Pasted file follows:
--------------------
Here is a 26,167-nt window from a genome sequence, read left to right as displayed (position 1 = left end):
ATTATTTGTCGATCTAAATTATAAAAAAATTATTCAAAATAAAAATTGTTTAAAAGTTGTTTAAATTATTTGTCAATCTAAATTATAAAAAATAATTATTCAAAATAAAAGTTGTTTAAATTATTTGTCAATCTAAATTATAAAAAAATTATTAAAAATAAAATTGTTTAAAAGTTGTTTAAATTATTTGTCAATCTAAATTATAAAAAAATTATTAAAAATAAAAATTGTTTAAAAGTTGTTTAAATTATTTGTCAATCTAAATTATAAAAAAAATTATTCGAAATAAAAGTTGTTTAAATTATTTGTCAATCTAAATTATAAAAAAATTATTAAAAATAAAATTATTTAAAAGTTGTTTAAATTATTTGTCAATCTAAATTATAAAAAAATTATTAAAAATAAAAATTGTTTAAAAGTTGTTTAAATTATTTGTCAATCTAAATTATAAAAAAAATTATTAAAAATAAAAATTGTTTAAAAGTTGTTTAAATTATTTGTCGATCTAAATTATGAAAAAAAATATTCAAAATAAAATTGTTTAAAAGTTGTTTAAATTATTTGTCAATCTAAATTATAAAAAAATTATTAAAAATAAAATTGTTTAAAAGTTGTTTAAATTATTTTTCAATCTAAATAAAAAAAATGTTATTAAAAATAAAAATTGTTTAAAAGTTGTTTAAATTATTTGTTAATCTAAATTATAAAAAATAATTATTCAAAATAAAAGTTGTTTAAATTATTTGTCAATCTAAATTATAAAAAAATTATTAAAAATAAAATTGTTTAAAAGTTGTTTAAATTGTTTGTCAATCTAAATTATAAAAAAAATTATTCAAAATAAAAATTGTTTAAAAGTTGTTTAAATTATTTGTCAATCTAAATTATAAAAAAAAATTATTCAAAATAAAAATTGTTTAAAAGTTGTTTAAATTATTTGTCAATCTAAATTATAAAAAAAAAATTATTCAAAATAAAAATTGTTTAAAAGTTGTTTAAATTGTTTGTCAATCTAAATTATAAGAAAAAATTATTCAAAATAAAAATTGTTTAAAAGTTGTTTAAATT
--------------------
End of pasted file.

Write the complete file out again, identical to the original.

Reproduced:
Here is a 26,167-nt window from a genome sequence, read left to right as displayed (position 1 = left end):
ATTATTTGTCGATCTAAATTATAAAAAAATTATTCAAAATAAAAATTGTTTAAAAGTTGTTTAAATTATTTGTCAATCTAAATTATAAAAAATAATTATTCAAAATAAAAGTTGTTTAAATTATTTGTCAATCTAAATTATAAAAAAATTATTAAAAATAAAATTGTTTAAAAGTTGTTTAAATTATTTGTCAATCTAAATTATAAAAAAATTATTAAAAATAAAAATTGTTTAAAAGTTGTTTAAATTATTTGTCAATCTAAATTATAAAAAAAATTATTCGAAATAAAAGTTGTTTAAATTATTTGTCAATCTAAATTATAAAAAAATTATTAAAAATAAAATTATTTAAAAGTTGTTTAAATTATTTGTCAATCTAAATTATAAAAAAATTATTAAAAATAAAAATTGTTTAAAAGTTGTTTAAATTATTTGTCAATCTAAATTATAAAAAAAATTATTAAAAATAAAAATTGTTTAAAAGTTGTTTAAATTATTTGTCGATCTAAATTATGAAAAAAAATATTCAAAATAAAATTGTTTAAAAGTTGTTTAAATTATTTGTCAATCTAAATTATAAAAAAATTATTAAAAATAAAATTGTTTAAAAGTTGTTTAAATTATTTTTCAATCTAAATAAAAAAAATGTTATTAAAAATAAAAATTGTTTAAAAGTTGTTTAAATTATTTGTTAATCTAAATTATAAAAAATAATTATTCAAAATAAAAGTTGTTTAAATTATTTGTCAATCTAAATTATAAAAAAATTATTAAAAATAAAATTGTTTAAAAGTTGTTTAAATTGTTTGTCAATCTAAATTATAAAAAAAATTATTCAAAATAAAAATTGTTTAAAAGTTGTTTAAATTATTTGTCAATCTAAATTATAAAAAAAAATTATTCAAAATAAAAATTGTTTAAAAGTTGTTTAAATTATTTGTCAATCTAAATTATAAAAAAAAAATTATTCAAAATAAAAATTGTTTAAAAGTTGTTTAAATTGTTTGTCAATCTAAATTATAAGAAAAAATTATTCAAAATAAAAATTGTTTAAAAGTTGTTTAAATT